My feeling this happened because of people not having highly developed schooling and literacy for hundreds of years. The same thing kind of with our English and the different accepts that developed because our country was a bunch of frontier land settled far from England. You have the words in front of you but dont know how to pronounce something, so then you decide on your own way and everyone around you follows that.
Before I went, all I studied was the arabic script, and that was a very good thing that helped me a lot (signs and things are written in French and Arabic almost always, sometimes just Arabic, so being able to look at a road sign and know what it says is important). PC when I was there did not teach script, and they went through great pains to create their own romanization of it. You'll see this is in the book. I think it was the wrong way to do it, when people spend nearly as much time on learning the PC roman alphabet way as it takes to learn the real script. For me, the roman way was more confusing, and it made the pronunciation harder to remember, as well as missing out on having any kind of long-term skill (being able to read Arabic) that you can use after you leave Peace Corps.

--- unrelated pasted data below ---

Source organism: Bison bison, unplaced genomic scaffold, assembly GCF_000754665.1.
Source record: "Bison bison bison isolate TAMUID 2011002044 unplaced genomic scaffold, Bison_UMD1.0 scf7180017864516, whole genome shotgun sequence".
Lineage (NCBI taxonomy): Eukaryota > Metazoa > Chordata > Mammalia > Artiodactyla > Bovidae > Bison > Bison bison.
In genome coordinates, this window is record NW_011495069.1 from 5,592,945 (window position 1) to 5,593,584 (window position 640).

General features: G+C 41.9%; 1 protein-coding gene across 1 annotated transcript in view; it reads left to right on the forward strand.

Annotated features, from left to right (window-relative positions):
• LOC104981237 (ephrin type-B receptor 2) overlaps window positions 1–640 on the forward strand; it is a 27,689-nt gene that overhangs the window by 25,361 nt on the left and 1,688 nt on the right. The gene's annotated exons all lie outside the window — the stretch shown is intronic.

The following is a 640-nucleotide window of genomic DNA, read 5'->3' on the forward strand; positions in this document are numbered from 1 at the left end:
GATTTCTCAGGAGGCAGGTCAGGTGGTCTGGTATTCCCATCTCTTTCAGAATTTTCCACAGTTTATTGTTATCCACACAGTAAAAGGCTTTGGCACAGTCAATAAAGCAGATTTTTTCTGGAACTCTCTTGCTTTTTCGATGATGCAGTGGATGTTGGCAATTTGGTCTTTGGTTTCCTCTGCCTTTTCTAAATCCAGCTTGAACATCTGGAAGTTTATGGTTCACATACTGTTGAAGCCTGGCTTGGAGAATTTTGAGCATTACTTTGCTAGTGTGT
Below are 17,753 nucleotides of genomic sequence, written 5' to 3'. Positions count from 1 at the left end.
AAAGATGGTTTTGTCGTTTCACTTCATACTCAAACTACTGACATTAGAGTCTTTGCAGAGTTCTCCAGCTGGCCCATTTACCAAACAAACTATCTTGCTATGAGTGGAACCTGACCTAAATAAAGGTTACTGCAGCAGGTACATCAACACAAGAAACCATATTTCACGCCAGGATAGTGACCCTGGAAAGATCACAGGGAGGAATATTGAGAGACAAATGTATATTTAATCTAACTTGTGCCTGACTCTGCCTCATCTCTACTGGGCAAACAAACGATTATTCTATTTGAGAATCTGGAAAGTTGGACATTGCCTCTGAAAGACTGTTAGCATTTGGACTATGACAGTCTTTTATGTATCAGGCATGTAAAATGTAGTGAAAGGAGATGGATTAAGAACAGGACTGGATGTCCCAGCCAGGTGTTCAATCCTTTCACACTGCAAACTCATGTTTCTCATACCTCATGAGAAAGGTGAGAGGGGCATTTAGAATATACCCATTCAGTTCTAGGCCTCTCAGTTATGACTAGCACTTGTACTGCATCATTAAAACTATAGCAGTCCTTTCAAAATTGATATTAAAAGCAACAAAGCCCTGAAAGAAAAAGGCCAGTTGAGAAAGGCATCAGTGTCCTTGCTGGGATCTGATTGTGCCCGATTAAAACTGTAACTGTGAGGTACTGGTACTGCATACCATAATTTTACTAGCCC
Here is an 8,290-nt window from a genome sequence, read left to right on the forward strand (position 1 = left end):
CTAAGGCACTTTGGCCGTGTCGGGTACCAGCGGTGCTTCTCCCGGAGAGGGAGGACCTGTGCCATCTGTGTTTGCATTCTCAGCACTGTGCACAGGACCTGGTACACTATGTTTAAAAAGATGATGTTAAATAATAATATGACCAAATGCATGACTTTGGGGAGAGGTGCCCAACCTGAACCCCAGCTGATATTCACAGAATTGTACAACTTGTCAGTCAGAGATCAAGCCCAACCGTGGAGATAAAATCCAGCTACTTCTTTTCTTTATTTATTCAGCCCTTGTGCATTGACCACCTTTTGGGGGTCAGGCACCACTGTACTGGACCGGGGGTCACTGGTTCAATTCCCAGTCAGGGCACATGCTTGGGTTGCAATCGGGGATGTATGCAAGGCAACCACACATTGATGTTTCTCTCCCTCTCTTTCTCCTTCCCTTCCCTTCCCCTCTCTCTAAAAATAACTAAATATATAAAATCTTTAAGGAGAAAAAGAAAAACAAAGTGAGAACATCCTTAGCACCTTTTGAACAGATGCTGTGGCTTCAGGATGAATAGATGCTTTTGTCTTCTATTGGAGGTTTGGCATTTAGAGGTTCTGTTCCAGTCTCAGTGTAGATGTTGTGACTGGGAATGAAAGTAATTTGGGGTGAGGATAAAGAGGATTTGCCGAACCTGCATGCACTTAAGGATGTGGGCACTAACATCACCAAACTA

The best book for learning the alphabet script is Alif-Ba. You can buy it online, and it comes with a DVD. One month with that and I was fine. It's really fun to be able to write your friends and relatives names (or the occasional tourist that you have a crush on) using Arabic.
The PC alphabet is like this :
capital H means one thing, (the sound of aHHHHHH, or aspirated H).
little h means a different thing.
the 3 is the letter they use for the "ayn" sound, which is the sound of a goat.
if the letters S, D or T have a dot above them, then it means you accent the sound of that letter.
It gets confusing when you have all of the letters written together, because then you start reading it like its English, and its not.
Last bit of advice, language wise : if you're placed in a Berber town, where they speak Tashleheet or Tamazight, make the appearance of trying to learn it.
One reason I wouldn't invest too much time right now is the fact that you're not really there until the plane touches down. People break a leg, and then they get deferred to another country later on, or who-knows-what.
I'm having so much fun writing all of this to you, maybe I'll get to work on those memoirs that I've been meaning to write. I promised my Moroccan family not to write about them, so this will be just for me to enjoy and keep. In fact, if you want a good project to work on once you're there, I'd like to write kids books that feature a Western character and a Moroccan character. I've got one that I'm going to do and I'll send it your way. But it'd be fun to make that into a cultural outreach project.
Tala f rask! (its a saying they have that means, Take care of your head) Broken down it means
Tala : take care
f : of
ras : head
k: your.
But you say it all together : tala frask.